There’s a great deal of societal emphasis on presenting life as a competitive encounter, a challenge to see ‘who can reach the sweet life in time to grab the goodies, for there’s only so much stuff left to go around.’ And dwindling social safety nets, spiraling healthcare costs and constant pressures to perform amidst educational institutions and workplaces add untold stress to the mind which, by default, is already set up to fret and worry. After all, our brains have the same structure, regions and circuits as they did roughly 40 - 50,000 years ago, which was the last time we humans had an evolutionary transformation—and during those times the brain’s wiring was set up to survive each day without being eaten. You’d think we’d be calmer now that we’ve attained the dominant species status, but we’re living in the same cognitive set up, only we’ve replaced outrunning wild animals with the stresses of a go-for-the-gold rat race; an unfriendly expression on a supervisor’s face can create almost as much mental agitation as a roaming, wild boar. In other words, we’re still anxious and often unhappy in life.

This state of worry manifests itself in a continual need to be industrious, achieving, eager and upbeat. Job listings ask for people who are “zealous” and “thrive amidst pressure” capable of “multitasking” with “demanding deadlines.” To be means to be busy. When someone asks “How ya doin’?” the expected answer is “Busy as always, you?” Any other reply falls outside the encouraged and mandated. If we’re not animated and hyper, we’ve “taken our eyes off the prize.”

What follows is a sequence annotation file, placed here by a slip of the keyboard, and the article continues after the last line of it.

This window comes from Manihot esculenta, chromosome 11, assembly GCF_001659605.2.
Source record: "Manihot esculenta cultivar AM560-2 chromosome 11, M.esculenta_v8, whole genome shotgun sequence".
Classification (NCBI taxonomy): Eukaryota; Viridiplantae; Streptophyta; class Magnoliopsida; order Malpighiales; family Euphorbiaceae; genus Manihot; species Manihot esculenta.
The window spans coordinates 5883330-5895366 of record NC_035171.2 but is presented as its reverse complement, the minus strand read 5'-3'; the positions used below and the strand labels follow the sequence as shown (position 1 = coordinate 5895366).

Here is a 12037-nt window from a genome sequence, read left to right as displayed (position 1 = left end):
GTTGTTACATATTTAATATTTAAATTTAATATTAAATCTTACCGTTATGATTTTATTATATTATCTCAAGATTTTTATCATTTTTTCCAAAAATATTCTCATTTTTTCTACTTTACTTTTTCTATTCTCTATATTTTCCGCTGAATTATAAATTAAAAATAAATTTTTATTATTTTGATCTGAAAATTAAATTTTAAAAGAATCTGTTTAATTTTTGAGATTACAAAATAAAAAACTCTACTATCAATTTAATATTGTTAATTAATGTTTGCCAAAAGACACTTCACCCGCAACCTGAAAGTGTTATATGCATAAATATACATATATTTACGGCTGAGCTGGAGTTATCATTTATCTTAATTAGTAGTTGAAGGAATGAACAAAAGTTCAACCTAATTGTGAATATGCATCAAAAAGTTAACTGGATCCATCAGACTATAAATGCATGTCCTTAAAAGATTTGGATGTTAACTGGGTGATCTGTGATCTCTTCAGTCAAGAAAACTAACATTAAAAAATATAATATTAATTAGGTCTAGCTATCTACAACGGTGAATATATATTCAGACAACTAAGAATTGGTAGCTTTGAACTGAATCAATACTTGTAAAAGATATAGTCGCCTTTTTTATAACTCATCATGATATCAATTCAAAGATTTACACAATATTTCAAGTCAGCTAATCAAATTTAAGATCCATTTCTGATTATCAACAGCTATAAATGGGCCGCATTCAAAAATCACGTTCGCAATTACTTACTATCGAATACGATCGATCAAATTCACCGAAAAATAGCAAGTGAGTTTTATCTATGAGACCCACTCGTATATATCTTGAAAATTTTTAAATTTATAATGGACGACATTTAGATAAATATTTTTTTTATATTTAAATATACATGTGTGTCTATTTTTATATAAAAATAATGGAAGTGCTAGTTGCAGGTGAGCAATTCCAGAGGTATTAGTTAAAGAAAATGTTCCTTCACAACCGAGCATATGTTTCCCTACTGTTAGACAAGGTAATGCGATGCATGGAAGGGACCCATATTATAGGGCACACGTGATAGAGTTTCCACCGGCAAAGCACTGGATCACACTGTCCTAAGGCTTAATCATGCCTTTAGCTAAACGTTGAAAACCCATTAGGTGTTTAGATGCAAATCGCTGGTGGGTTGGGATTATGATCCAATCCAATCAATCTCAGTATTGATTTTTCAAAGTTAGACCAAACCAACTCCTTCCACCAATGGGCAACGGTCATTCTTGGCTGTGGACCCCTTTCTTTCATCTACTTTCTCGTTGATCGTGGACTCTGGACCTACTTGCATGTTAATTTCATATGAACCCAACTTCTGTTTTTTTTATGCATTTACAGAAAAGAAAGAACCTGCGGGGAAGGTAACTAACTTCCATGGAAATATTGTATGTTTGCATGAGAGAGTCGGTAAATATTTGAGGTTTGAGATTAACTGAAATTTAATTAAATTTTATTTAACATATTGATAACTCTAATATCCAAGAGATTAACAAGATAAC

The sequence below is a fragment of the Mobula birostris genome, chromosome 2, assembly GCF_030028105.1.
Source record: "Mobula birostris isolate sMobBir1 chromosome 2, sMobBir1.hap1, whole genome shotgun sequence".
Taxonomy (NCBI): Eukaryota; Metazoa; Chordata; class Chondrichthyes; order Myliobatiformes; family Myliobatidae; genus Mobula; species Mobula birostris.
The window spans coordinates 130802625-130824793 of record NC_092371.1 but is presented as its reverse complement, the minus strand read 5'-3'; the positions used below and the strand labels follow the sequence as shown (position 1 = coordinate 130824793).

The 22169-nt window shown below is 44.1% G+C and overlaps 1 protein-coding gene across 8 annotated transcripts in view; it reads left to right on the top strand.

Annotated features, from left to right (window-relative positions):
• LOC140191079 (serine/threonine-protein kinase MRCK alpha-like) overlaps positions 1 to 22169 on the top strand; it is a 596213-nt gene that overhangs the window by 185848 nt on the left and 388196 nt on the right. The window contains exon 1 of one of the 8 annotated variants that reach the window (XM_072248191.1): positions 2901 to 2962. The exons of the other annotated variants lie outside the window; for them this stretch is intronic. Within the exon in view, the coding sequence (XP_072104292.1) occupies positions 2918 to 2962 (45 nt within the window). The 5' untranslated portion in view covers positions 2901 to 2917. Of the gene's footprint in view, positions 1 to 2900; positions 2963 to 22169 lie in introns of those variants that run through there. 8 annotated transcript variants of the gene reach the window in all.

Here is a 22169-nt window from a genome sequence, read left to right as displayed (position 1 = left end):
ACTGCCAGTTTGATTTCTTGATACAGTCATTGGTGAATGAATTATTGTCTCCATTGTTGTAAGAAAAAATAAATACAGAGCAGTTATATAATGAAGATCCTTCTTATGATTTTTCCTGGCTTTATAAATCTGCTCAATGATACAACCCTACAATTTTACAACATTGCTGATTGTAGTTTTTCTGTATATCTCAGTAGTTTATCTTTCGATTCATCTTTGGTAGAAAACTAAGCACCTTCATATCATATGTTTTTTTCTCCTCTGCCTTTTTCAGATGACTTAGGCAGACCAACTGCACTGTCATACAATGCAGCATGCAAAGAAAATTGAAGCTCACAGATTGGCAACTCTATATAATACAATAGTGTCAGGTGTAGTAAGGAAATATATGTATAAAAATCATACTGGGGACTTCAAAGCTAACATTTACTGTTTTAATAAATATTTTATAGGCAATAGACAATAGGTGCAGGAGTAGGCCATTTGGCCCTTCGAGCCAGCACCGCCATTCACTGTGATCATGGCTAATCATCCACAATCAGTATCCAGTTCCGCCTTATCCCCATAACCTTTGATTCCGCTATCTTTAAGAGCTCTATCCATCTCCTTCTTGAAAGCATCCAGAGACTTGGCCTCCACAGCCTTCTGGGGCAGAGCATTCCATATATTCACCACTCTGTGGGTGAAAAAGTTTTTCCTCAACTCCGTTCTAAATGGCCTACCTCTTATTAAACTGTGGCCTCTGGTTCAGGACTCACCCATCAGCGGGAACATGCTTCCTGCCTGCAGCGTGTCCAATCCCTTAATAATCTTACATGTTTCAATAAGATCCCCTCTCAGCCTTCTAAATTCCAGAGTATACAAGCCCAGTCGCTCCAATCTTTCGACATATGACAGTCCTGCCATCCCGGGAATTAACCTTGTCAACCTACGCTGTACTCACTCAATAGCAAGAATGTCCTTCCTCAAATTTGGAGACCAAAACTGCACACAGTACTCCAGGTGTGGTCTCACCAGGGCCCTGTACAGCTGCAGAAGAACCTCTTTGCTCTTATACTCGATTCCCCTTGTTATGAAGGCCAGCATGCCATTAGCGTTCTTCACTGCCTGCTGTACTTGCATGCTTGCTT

Relaxing and breaking from the race can leave us uneasy: what’s revealed is the underlying fear and foreboding that propels us through our time on earth. We might actually locate an unease that’s difficult to tolerate. Or we might have to confront the emptiness of any deep meaning amidst the survival game; fretting at the thought of what remains when we stop moving. And so we keep our minds focused on rushing here and there, doing this and that, losing the ability to develop true, inner acceptance and peace.

Unfortunately, the hectic pace results in the mind feeding on whatever sensual impressions happen upon us in the world—we chew on whatever people say to us, how they look at us, if they avoid us or get in our way, rumors about coworkers, fleeting news events and whatever scary thought about the future arises. We’re like truck drivers eating any junk food available along the road; only our junk food is the sights and sounds and thoughts that pop up while we’re racing for survival. Eventually the mind becomes tired and easily exhausted, as its been dining on the wrong food.

What are good sources of nourishment? The Buddha listed ten healthy subjects for awareness: Bringing to mind situations during which we were generous, times we’ve displayed the virtue to avoid causing harm to ourselves or others, the examples of benevolent people we’ve known, the example of the Buddha’s diligent search for peace within, the teachings of the dharma, the support of one’s spiritual community, times we’ve known serenity, the sensations of the breath and the body and, for an ultimate sense of perspective, the looming possibility of death itself. This last reflection may seem gloomy and hardly the anecdote for anxiety, but it actually gives us a way to push aside so many of the small details and fleeting concerns we may try to digest along our journeys.

So the answer is to learn how to stop and prepare some good food for the mind ourselves, rather than relying on what the world has to offer. In other words, we develop our own sustenance. With a healthy diet, the mind can exercise—learning to meditate and establish ease and tranquility—which is certainly attainable, so long as we’re not trying to digest all the junk and empty stuff that we experience in our rivalries and competitions.

Bon appetite!